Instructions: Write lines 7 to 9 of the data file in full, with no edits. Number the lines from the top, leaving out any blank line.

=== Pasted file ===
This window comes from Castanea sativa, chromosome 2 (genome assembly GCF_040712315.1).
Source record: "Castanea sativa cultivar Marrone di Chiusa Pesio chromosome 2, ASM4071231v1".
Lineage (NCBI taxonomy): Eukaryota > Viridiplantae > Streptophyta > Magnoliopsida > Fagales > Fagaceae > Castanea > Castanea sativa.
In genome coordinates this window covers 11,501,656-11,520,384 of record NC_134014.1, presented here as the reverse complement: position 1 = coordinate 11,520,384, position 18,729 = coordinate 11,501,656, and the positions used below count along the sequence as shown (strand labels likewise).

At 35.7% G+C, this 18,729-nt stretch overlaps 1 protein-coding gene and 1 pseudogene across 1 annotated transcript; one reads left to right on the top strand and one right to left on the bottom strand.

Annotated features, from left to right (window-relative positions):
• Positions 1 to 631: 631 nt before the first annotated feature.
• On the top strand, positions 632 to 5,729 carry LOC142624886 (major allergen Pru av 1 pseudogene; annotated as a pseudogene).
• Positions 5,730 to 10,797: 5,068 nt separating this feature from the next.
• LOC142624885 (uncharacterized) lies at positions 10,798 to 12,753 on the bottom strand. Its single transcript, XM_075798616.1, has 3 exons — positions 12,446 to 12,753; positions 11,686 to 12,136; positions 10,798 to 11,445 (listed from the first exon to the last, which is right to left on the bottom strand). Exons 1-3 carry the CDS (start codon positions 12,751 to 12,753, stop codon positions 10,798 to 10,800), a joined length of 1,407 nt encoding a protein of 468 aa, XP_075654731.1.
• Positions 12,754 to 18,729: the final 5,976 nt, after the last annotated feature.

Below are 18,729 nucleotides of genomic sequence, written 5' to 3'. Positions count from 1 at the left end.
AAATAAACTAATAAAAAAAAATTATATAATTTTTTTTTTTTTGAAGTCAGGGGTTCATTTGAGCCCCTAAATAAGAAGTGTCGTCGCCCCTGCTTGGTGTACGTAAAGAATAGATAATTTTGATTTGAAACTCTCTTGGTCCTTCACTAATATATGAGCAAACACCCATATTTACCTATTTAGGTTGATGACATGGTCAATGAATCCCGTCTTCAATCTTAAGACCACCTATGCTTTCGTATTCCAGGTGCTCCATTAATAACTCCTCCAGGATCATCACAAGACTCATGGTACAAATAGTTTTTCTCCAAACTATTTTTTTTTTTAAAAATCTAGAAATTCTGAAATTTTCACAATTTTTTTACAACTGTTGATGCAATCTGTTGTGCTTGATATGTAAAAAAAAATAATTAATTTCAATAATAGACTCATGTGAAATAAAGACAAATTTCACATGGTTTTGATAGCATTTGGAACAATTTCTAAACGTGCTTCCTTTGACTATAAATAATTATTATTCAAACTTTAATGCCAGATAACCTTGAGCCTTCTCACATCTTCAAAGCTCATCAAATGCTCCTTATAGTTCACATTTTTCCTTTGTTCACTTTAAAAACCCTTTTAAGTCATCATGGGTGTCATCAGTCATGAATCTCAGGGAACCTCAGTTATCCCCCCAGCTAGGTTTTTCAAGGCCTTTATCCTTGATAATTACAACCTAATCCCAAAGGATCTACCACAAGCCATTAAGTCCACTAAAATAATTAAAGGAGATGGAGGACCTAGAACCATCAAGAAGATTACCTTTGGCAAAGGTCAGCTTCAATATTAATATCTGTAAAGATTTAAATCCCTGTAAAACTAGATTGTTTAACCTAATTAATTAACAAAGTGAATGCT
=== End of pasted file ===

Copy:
• Positions 1 to 631: 631 nt before the first annotated feature.
• On the top strand, positions 632 to 5,729 carry LOC142624886 (major allergen Pru av 1 pseudogene; annotated as a pseudogene).
• Positions 5,730 to 10,797: 5,068 nt separating this feature from the next.